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Lesson #1: Zebesian script
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A rundown of the Zebesian alphabet, common diphthongs and digraphs, and numbers 1-Ɛ
This public article was written by cemeteryghoul, and last updated on 27 Sep 2020, 16:24.

[comments] Welcome to the first lesson in  Zebesian Chozo! We'll be looking at the alphabet.

First, let's take a look at the 11 Zebesian vowels.
aa: ɐāā: ɐ:
ii: iīī: i:
uu: ɯūū: ɯ:
ee: ɛēē: ɛ:
oo: ɤōō: ɤ:
: ɭ̩:

All Zebesian vowels are either short or long, and only one long vowel can occur in a word before conjugating.
Long vowels are always stressed, and if there is more than one long vowel in a conjugated form, the long vowel closest to the end is stressed. (If there are no long vowels, the penultimate syllable is stressed instead.)
u can become the consonant ɰ when between identical vowels as long as it isn't part of a diphthong, and also occurs very rarely following a consonant in loanwords.
It is important to note that while appears to be a consonant, it is syllabic and considered a vowel grammatically. It is also always phonetically long, and grammatically long except as the root ending of adjectives.

Zebesian also has 11 diphthongs, which are:
аai: ɐiюau: ɐɯ
оao: ɐɤс: ɐ̆ɤ
еei: ɛiэ: ɛ̆i
иoi: ɤiуou: ɤɯ
лḷa: ɭ̩ɐ̆гḷe: ɭ̩ɛ̆
ыui: ɯi

Phonetically, diphthongs are always long. Each diphthong is also considered grammatically long except when a pure long vowel occurs in the same word. с, э, л, and г have an imbalance of phonemic length—the long vowels in the diphthong are long and the short vowels are extra short, so е is different from э in that in е the e and i are the same length, whereas in э the e is extra short and the ī is long.
Also note that ы can only occur in vowel contraction, which will be discussed later. Under most circumstances, ui would be two separate syllables.
In standard Zebesian orthography, diphthongs are rendered by the letters being connected. There is no formal way to render this with Latin letters, but frequently an interpunct · is put between vowels that do not form a diphthong.

Now let's look at the 25 Zebesian consonants.
rr: r: ʀ
ll: l̥łł: l
: ʈtt: t
: ɖdd: d
ss: s: t͡s
šš: ʃcc: ɕ
zz: zžž: ʒ
: ɳnn: n
ŋŋ: ŋhh: h
gg: ɡγγ: ɣ
jj: jčč: t͡ʃ
kk: kxx: x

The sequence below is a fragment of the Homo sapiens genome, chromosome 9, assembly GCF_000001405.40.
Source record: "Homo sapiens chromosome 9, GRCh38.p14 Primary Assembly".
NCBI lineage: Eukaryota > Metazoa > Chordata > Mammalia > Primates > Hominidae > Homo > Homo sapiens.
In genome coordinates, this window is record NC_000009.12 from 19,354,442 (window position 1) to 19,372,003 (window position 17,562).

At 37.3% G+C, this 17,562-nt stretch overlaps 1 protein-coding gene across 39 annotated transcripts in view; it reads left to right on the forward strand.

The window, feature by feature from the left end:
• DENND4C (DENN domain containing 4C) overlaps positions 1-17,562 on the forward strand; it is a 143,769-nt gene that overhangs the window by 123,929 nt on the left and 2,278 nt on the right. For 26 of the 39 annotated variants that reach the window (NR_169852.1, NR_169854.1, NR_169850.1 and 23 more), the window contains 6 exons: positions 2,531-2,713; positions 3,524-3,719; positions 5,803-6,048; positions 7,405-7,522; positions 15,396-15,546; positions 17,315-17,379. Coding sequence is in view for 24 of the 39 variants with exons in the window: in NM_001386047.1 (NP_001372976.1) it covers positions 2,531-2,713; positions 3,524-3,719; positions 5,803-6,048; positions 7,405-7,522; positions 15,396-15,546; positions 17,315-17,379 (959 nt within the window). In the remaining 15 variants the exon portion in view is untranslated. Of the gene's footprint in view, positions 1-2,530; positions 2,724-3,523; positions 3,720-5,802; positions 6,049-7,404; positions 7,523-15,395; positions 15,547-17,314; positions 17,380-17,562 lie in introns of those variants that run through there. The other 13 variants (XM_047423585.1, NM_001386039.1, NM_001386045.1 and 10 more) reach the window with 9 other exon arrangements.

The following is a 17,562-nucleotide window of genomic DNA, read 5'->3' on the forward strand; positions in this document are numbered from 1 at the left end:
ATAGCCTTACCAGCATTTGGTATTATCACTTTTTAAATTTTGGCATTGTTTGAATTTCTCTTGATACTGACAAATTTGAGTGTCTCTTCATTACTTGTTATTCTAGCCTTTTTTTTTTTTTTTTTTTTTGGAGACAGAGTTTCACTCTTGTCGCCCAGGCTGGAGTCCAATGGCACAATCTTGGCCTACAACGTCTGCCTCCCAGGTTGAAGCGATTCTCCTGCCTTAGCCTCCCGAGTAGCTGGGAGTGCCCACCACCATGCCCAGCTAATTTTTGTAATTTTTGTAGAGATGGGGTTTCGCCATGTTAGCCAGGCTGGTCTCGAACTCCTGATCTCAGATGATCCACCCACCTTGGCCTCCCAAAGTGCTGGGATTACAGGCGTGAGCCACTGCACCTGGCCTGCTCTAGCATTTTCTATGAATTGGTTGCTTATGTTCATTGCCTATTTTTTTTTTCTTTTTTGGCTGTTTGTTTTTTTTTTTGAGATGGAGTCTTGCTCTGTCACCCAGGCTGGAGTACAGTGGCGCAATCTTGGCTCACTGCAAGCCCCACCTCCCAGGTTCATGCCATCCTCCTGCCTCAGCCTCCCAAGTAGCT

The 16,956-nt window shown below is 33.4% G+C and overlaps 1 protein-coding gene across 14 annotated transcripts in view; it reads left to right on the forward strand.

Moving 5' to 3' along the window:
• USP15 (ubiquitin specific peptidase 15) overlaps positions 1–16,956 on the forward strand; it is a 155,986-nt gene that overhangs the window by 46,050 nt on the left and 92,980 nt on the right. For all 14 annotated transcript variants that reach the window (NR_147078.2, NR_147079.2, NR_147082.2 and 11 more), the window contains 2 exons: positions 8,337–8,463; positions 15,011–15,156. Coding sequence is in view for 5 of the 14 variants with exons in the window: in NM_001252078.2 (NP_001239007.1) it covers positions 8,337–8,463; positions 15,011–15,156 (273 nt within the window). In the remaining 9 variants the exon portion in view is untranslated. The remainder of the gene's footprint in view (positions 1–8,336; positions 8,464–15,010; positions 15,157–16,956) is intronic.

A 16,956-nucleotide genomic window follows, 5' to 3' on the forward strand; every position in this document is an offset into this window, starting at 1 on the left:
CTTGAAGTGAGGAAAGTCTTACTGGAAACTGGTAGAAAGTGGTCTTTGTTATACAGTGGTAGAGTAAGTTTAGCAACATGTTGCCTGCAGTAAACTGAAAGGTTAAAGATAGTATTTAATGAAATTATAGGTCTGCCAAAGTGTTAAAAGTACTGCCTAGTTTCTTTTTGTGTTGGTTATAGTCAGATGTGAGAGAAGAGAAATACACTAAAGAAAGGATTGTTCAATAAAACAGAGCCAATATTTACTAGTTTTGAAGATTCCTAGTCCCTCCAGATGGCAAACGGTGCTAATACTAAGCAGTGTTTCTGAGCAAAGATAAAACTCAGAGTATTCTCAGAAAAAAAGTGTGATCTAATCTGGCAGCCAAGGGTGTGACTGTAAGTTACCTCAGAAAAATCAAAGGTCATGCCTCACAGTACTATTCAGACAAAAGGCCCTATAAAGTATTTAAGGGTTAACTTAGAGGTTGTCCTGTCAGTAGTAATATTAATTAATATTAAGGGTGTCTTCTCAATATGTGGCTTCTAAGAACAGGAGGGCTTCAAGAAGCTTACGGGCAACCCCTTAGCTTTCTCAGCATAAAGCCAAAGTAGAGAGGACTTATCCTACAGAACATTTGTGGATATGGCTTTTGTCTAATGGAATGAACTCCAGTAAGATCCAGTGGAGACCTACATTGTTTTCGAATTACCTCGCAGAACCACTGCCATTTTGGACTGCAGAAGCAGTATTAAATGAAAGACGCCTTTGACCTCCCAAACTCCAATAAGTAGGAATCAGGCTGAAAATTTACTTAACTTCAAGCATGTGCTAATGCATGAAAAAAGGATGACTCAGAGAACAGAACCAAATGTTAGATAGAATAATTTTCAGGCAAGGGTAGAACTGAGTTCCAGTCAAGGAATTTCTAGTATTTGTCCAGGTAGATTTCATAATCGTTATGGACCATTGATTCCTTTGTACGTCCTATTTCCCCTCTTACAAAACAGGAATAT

ʘʘ: ʘ

Some important things to note:
r is pronounced as the retroflex trill ɽr when around a retroflex sound (, , , ) and the alveolar tap ɾ at the end of words.
The difference between l and ł is that l is unvoiced, which is achieved with slight preaspiration.
γ and x are pronounced as g and k when followed by r.
ʘ is a beak click, but the most appropriate replacement for human speakers is the bilabial click. It stands in for labial stops and nasals in loanwords (ex. apple = aʘḷ) and can be rendered as b or m in English (a notable example being Zebes itself, which is spelled zeʘeṣ).

Some common Zebesian digraphs:
lḷlḷ: hɭ̩:llll: h͡l
ṭčṭč: ʈ͡ʂḍčḍč: ɖ͡ʐ
dzdz: d͡z: d͡ʒ
ch: ʑhh: ʔ͡h
: ɡ͡ɣkxkx: k͡x

ṭʰṭh: ʈʰth: tʰ
ḍʰḍh: ɖʰdh: dʰ
gh: ɡʰkh: kʰ
ʘʰʘh: ʘʰ

is considered an identical letter to h, but the use of only occurs as part of a combination of letters to create a new sound, and h only ever stands alone. For the sake of this site, the type of h in romanised Zebesian can be determined by the presence of an interpunct, where a consonant cluster with no interpunct is the modifying form (th: ) and a consonant cluster with an interpunct is the standard form (t·h: th)
ʘʰ can stand in for any labial and labio-dental fricatives in loanwords (ex. xylophone = zаłoʘʰon) and is typically rendered as v in English.

And finally, let's look at Zebesian numbers.
All Chozo languages use a base-12 numbering system, which means the single digit numbers are 0-11. For our purposes, "10" will be written as Χ (capital Greek chi) and "11" as Ɛ.
0, spelled šti0, šti
1, spelled ṇe1, ṇe
2, spelled ḍūa2, ḍūa
3 or з, spelled ṛe3, ṛe
4, spelled aʘa4, aʘa
5, spelled ške5, ške
6, spelled л6, ḷa
7 or т, spelled drāne7, drāne
8, spelled džea8, džea
9, spelled čūe9, čūe
χ, spelled ṭauaΧ, ṭa·ua
ɛ or ε, spelled laxeƐ, laxe

Following this progression, "12" is written as 10 (10, ṇēšta) and so on.
Also note that 3, 7, and Ɛ all have two forms. The second form is used only when preceded by one of the first, ex. , ɛз, and so forth.

Zebesian also has a handwriting system that’s largely fallen out of use for several millennia, but I’m including it here with an example anyway.



And there we go!
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